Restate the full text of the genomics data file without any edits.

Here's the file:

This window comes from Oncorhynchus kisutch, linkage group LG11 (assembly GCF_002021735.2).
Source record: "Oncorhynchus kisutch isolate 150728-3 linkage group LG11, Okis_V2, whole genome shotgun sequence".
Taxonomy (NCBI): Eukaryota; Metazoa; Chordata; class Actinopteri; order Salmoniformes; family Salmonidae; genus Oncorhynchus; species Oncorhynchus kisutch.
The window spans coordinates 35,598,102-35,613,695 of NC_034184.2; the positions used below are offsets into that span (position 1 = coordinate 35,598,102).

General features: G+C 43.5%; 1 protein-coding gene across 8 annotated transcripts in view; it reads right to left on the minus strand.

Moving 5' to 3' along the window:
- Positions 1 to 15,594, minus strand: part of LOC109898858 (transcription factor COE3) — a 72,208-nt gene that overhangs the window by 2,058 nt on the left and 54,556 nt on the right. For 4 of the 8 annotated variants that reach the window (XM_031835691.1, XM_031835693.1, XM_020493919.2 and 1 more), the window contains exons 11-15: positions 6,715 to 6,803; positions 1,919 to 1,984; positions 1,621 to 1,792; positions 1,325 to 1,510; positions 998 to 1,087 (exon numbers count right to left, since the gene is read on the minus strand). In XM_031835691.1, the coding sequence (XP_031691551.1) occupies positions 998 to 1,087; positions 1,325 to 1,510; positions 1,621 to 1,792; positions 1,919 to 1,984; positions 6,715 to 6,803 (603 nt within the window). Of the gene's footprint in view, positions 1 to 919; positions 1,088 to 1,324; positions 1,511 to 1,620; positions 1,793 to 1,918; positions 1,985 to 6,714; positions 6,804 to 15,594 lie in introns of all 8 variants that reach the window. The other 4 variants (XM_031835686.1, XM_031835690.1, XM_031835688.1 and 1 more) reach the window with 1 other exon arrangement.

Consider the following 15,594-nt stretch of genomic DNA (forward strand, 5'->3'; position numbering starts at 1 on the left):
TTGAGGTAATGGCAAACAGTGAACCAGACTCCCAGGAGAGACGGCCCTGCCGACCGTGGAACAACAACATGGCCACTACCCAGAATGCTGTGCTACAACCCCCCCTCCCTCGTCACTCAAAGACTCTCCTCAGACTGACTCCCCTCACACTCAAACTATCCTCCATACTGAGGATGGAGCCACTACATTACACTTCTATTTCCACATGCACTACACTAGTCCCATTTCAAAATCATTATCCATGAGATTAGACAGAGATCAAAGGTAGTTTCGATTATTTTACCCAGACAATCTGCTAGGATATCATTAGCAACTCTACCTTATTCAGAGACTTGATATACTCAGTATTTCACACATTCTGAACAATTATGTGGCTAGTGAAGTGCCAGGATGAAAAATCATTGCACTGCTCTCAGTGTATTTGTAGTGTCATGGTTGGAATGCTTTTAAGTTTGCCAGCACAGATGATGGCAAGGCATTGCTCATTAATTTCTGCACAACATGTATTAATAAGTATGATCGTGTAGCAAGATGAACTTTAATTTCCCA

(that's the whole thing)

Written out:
This window comes from Oncorhynchus kisutch, linkage group LG11 (assembly GCF_002021735.2).
Source record: "Oncorhynchus kisutch isolate 150728-3 linkage group LG11, Okis_V2, whole genome shotgun sequence".
Taxonomy (NCBI): Eukaryota; Metazoa; Chordata; class Actinopteri; order Salmoniformes; family Salmonidae; genus Oncorhynchus; species Oncorhynchus kisutch.
The window spans coordinates 35,598,102-35,613,695 of NC_034184.2; the positions used below are offsets into that span (position 1 = coordinate 35,598,102).

General features: G+C 43.5%; 1 protein-coding gene across 8 annotated transcripts in view; it reads right to left on the minus strand.

Moving 5' to 3' along the window:
- Positions 1 to 15,594, minus strand: part of LOC109898858 (transcription factor COE3) — a 72,208-nt gene that overhangs the window by 2,058 nt on the left and 54,556 nt on the right. For 4 of the 8 annotated variants that reach the window (XM_031835691.1, XM_031835693.1, XM_020493919.2 and 1 more), the window contains exons 11-15: positions 6,715 to 6,803; positions 1,919 to 1,984; positions 1,621 to 1,792; positions 1,325 to 1,510; positions 998 to 1,087 (exon numbers count right to left, since the gene is read on the minus strand). In XM_031835691.1, the coding sequence (XP_031691551.1) occupies positions 998 to 1,087; positions 1,325 to 1,510; positions 1,621 to 1,792; positions 1,919 to 1,984; positions 6,715 to 6,803 (603 nt within the window). Of the gene's footprint in view, positions 1 to 919; positions 1,088 to 1,324; positions 1,511 to 1,620; positions 1,793 to 1,918; positions 1,985 to 6,714; positions 6,804 to 15,594 lie in introns of all 8 variants that reach the window. The other 4 variants (XM_031835686.1, XM_031835690.1, XM_031835688.1 and 1 more) reach the window with 1 other exon arrangement.

Consider the following 15,594-nt stretch of genomic DNA (forward strand, 5'->3'; position numbering starts at 1 on the left):
TTGAGGTAATGGCAAACAGTGAACCAGACTCCCAGGAGAGACGGCCCTGCCGACCGTGGAACAACAACATGGCCACTACCCAGAATGCTGTGCTACAACCCCCCCTCCCTCGTCACTCAAAGACTCTCCTCAGACTGACTCCCCTCACACTCAAACTATCCTCCATACTGAGGATGGAGCCACTACATTACACTTCTATTTCCACATGCACTACACTAGTCCCATTTCAAAATCATTATCCATGAGATTAGACAGAGATCAAAGGTAGTTTCGATTATTTTACCCAGACAATCTGCTAGGATATCATTAGCAACTCTACCTTATTCAGAGACTTGATATACTCAGTATTTCACACATTCTGAACAATTATGTGGCTAGTGAAGTGCCAGGATGAAAAATCATTGCACTGCTCTCAGTGTATTTGTAGTGTCATGGTTGGAATGCTTTTAAGTTTGCCAGCACAGATGATGGCAAGGCATTGCTCATTAATTTCTGCACAACATGTATTAATAAGTATGATCGTGTAGCAAGATGAACTTTAATTTCCCA